When I was 22, I didn’t have a framework for how to have healthy relationships, and thought self-sacrifice was the key. By my late 20s, I knew what an unhealthy relationship felt like, ad that I was unwilling to be a martyr for the sake of a partner. Today, I’ve got a framework for healthy relationships, one that is inclusive of polyamory, monogamy, and everything in between. It nourishes all my own relationships (including non romantic and non sexual ones) and has helped me in my own journey of healing. And that’s part of why I choose to do what I do as a coach. I don’t want others to feel held back by patterns in their relationships where they keep misunderstanding or misinterpreting one another, nor do I want people to feel disempowered and trapped by toxic dynamics.

Last night I had a dream where my now ex-husband came up to me and handed me a card. He began to speak and started to appologise for a long list of things that had happened in our relationship. I looked at him with love and said, “I’m sorry too. And thank you.”

In many ways my marriage— and the subsequent healing journey from my marriage— has been one of the biggest teachers. I ask myself, would I have found polyamory, if not for my marriage? Would I have catapulted into soloness, if not for my marriage? Would I have ever come to live in Canada, if not for my marriage? And, looking at the trajectory my life had been on before he came into my life (becoming an all grades school theatre teacher in the Middle East), would I have been any semblance of who I am today if my now ex-husband had not come into my life? Probably not. And so I know I’ve reached that profound place in healing where you can embrace the painful parts of your own journey, recognizing the wisdom you have gained through it all. And for all this, I am incredibly grateful.

 

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Whose Ethics Are They Anyway?

I have a confession to make. I’ve been quiet about this for some time. I’ve a problem with “Ethical Non Monogamy”.

Specifically, my problem is the terminology.

Ethical. What’s ethical? I ask myself.

Ethics are defined as morals, as the right/wrong, good/bad code of conduct adopted by a group of people, often determined by their cultural or religious teachings. That means that ethics are variable across the world. Ethics are subjective guidelines, whose application can vary situationally and contextually. And, they can often come into conflict.

5920131438198Consider the differing moral codes of Islam and Modern Western Society, for example, and all the many conflicts that arise from that. Someone raised Muslim, of Muslim faith, may have no qualms with a man having multiple wives, something that many in Western Christian culture would find abhorrent. The modern western embrace of gay marriage as a human right is, similarly, seen as abhorrent to many of the Islamic Faith.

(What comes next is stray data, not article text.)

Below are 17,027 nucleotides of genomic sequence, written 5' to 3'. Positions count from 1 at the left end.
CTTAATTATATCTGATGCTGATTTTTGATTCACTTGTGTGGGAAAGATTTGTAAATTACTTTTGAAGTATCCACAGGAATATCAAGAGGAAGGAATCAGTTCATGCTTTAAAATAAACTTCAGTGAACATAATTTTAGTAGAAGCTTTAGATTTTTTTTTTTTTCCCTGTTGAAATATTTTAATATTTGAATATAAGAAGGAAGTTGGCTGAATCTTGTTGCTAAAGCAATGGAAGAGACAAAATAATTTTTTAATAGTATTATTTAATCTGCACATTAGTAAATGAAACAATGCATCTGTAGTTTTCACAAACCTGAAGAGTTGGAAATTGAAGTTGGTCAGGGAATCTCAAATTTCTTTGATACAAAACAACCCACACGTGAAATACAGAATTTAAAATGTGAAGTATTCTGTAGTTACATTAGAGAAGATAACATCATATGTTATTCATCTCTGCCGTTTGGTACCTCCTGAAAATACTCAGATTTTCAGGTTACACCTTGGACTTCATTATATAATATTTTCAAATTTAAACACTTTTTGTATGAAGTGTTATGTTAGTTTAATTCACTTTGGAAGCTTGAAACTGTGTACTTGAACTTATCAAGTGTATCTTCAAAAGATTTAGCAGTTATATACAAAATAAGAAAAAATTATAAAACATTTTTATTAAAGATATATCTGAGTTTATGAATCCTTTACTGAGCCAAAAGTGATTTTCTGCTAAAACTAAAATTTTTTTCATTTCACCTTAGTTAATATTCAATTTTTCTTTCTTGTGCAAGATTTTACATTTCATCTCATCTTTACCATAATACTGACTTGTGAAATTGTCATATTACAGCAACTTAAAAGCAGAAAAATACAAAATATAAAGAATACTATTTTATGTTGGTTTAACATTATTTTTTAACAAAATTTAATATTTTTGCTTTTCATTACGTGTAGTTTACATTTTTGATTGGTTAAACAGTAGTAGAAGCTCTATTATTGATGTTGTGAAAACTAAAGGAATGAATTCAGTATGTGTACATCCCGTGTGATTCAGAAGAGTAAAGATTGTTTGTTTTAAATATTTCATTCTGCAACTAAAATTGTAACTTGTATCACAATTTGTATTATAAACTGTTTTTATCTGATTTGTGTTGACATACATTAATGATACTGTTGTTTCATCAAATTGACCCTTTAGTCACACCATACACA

So, I’ve got a moral dilemma over defining my non-monogamy as “ethical”.

There’s a plethora of articles on the internet examining the ethics of non-monogamy. In fact, it seems like the vast majority of discussion and rhetoric available online- and in print- on the subject of polyamory is devoted to debate of the ethics and morals.

That’s understandable, I think. When life long monogamous matrimony has for so long been held up as The Moral Standard in the globally dominant white-settler-centric culture, the number one fear that many hold around challenging that structure is that it might mean losing one’s sense of morals and ethics. The implication, especially from more conservative elements, is that being non monogamous is synonymous with being an immoral and unethical person. And so, when there can be fear of judgement and internalised shame around being non-monogamous, it is no wonder that so much bandwidth is given over to the discussion of the polyamorous ethical code.

However, the dominant voices in that discussion have begun to take on a ‘poly-er than thou’ tone, attempting to police the definitions of non monogamous relationships with projections of their own personal ethics onto others. When we as a community find ourselves in the position where individuals are taking on the job of drafting the moral code which we are all expected to follow- or be shunned for not following- we begin to tread dangerously into the territory of dogma and religion.